So on the day in question I went into Central London to start my Induction. However during the course of the day I was told by new employers that they expected me to work 08.30-18.00, and not 09.00-17.00 as I’d been told by the agency, this added fuel to the fire and further doubt in my mind.
The days itself went well. I was shown round the immense building where all the corridors looked the same, introduced to a plethora of people who’s names I knew I wouldn’t remember, and given so much new information, I developed a headache. To say I wasn’t as enthusiastic as when I was offered the job was an understatement. So by the time I left the office at twenty to 6, I felt dead on my feet, seriously regretting my choice of footwear, and couldn’t wait to get home. The commute home was, as to be expected at that time of the day, a living hell. I couldn’t physically get on a tube train for 5 trains, which meant that by the time I got to the train station time was pressing on. Luckily I managed to catch the required train with a minute to go. Someone must be looking down on me!! The train finally rolled in at 7.15pm and I wearily got though the door soon after as my hubby came to collect me from the station, with my little boy in the back in his pajamas, ready for bed. I felt guilty as hell and further doubts started to creep in about what a bad mother I was being, believing myself to be selfish. Talk about beating myself up?!
The minute we walked through the door the bedtime ritual of story time started, whilst my hubby cooked dinner. I changed out of my work clothes and came downstairs, eating my dinner at 8pm. At half past, my hubby went to work and I went to bed, physically exhausted and wondering what to do about my situation. Should I stay (pro’s; it was a wonderful opportunity, would be mostly local, the extra money would come in very useful, and the job has the possibility of being more long term if it all works out. Con’s; Having to go into London weekly, how were school holidays going to be dealt with, the hours and how it would affect the family, motherly guilt, and overall massive recriminations)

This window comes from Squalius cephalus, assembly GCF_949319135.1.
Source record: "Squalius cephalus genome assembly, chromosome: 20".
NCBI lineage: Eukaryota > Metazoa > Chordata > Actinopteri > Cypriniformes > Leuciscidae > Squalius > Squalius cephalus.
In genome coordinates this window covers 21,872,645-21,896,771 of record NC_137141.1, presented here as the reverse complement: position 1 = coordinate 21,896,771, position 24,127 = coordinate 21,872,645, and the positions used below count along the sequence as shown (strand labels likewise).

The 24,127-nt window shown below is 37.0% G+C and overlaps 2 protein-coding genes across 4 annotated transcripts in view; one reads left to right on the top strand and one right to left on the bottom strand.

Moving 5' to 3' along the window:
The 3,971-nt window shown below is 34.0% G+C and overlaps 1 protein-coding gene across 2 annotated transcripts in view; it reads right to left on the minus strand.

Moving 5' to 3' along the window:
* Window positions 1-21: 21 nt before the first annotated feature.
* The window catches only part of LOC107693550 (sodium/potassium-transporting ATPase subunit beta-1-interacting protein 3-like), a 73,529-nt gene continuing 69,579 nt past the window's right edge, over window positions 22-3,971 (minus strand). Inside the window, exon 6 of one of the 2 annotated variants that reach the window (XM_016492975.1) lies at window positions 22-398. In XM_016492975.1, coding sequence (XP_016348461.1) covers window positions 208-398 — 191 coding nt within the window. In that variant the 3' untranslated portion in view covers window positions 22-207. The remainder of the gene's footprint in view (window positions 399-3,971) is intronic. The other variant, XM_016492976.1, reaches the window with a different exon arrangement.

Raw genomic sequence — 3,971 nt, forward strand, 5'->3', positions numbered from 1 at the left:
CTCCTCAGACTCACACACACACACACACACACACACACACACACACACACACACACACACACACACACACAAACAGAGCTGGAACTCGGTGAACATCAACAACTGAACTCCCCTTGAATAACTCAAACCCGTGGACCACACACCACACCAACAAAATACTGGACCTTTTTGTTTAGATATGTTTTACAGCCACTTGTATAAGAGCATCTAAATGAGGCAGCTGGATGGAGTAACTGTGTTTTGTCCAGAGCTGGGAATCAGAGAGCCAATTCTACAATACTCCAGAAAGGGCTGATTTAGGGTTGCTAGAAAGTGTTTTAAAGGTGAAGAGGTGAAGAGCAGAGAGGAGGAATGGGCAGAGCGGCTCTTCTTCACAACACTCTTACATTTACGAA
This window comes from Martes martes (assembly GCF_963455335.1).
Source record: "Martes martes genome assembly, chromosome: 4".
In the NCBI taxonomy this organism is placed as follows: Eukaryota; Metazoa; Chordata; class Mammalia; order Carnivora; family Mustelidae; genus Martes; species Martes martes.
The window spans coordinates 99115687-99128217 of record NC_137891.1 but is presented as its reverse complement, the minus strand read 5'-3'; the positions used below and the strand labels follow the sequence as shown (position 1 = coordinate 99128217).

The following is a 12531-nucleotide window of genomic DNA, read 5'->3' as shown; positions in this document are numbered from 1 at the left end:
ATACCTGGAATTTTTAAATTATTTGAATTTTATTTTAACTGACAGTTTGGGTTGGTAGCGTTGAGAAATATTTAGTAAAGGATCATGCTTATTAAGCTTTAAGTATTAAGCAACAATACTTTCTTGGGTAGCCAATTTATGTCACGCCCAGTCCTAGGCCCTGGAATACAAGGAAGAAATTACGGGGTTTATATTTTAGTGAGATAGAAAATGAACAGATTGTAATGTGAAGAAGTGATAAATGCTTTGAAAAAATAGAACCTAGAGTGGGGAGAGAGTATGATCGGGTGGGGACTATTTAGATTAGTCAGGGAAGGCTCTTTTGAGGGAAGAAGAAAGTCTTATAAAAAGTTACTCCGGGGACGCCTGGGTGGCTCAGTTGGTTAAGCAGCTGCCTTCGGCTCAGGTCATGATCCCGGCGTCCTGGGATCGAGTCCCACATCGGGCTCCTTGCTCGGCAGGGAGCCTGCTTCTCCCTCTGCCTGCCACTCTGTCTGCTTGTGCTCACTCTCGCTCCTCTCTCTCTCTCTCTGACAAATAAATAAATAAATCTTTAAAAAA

I slept like a log, which is unusual when hubby is working nights as I’m usually so restless. My son woke up at 5am which meant that I was also up at this time. The plan was for my hubby to get in from work around 6.30am, have breakfast together, and then drop me off at the station at 8am to get in for 9.30am, and then drop my son off at school. By 7.30am there was still no sign of hubby as he’d been delayed. I was mentally making a Plan B about dropping my son off with a friend and rushing myself to the station when hubby finally turned up. Luckily I’d had the foresight to buy a train ticket the evening before, avoiding the massive queue that had formed and which would have delayed me still further. I caught the 8.03 train and was walking through the office door at 09.15!
Friday went much better than Thursday. I met the senior Director that I was going to be working for and had a chat with her about hours (amongst other things). I’d decided to approach the subject on the basis that I had been advised the hours of 9-5 by the agency and planned my childcare around this. If she was anti-working Mums then I wouldn’t want to be in the job working for someone with that attitude anyway. Not that I expect special treatment… just some empathy and understanding. She was totally fine about it, asked about my son and told me she has an 18 month old little girl. The subject was quickly dealt with and I was worrying over nothing it seems!
I had a good day on Friday, left the office at 5pm and arrived at our local station at 6pm (the wonders of catching the fast train and the difference it makes!) I can cope with that!! I start at my office base on Monday so it will be a whole new set of buildings and people to get used to, but having a little knowledge about the set up in the London office, I feel confident that things are going to be OK….. Moral of the Story – nothing is as bad as it may first seem. Monday? Bring it on!!